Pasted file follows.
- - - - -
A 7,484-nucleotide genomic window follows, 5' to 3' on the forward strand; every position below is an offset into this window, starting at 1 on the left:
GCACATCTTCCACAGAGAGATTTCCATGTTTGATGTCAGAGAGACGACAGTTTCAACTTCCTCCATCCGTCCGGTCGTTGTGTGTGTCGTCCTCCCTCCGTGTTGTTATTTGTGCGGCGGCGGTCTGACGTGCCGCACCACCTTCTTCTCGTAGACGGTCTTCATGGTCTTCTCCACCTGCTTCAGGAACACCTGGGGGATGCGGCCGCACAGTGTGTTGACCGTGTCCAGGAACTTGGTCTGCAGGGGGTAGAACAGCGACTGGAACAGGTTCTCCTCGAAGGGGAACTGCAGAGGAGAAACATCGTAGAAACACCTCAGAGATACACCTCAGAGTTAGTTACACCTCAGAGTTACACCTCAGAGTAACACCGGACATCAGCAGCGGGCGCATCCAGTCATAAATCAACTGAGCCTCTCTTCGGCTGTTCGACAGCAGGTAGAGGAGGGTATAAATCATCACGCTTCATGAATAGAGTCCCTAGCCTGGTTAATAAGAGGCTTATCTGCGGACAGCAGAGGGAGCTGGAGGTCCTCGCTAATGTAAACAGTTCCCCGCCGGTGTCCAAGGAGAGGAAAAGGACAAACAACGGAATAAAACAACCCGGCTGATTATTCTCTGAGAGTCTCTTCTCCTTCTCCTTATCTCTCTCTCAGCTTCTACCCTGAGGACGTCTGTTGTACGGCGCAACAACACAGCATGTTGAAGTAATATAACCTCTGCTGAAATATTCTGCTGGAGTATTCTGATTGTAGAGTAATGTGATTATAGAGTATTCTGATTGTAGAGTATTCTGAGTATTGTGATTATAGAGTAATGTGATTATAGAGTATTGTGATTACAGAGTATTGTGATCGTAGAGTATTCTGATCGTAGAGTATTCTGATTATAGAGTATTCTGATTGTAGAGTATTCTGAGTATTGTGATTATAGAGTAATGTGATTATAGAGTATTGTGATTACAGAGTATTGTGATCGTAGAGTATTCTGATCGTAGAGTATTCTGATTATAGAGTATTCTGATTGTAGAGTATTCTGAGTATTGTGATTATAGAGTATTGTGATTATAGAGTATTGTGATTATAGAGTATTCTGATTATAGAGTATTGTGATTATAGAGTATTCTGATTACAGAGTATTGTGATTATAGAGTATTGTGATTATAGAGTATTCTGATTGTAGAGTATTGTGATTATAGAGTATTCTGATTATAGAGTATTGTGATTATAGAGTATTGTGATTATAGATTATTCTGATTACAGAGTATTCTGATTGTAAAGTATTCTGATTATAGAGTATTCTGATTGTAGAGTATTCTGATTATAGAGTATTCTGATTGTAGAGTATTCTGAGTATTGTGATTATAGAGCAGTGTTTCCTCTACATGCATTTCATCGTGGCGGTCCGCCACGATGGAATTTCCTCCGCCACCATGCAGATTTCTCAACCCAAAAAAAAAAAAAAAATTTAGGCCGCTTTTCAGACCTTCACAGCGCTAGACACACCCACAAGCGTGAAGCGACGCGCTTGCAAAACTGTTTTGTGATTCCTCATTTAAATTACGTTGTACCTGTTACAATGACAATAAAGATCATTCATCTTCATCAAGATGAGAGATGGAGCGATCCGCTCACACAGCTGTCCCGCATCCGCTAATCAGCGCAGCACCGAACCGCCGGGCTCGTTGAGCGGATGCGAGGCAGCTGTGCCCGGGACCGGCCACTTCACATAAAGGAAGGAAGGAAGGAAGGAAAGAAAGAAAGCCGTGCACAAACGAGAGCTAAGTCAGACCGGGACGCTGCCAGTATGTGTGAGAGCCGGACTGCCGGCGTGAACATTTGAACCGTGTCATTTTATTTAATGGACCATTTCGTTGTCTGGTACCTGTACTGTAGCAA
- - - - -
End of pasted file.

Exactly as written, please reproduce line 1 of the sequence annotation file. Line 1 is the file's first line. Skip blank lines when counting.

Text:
A 7,484-nucleotide genomic window follows, 5' to 3' on the forward strand; every position below is an offset into this window, starting at 1 on the left: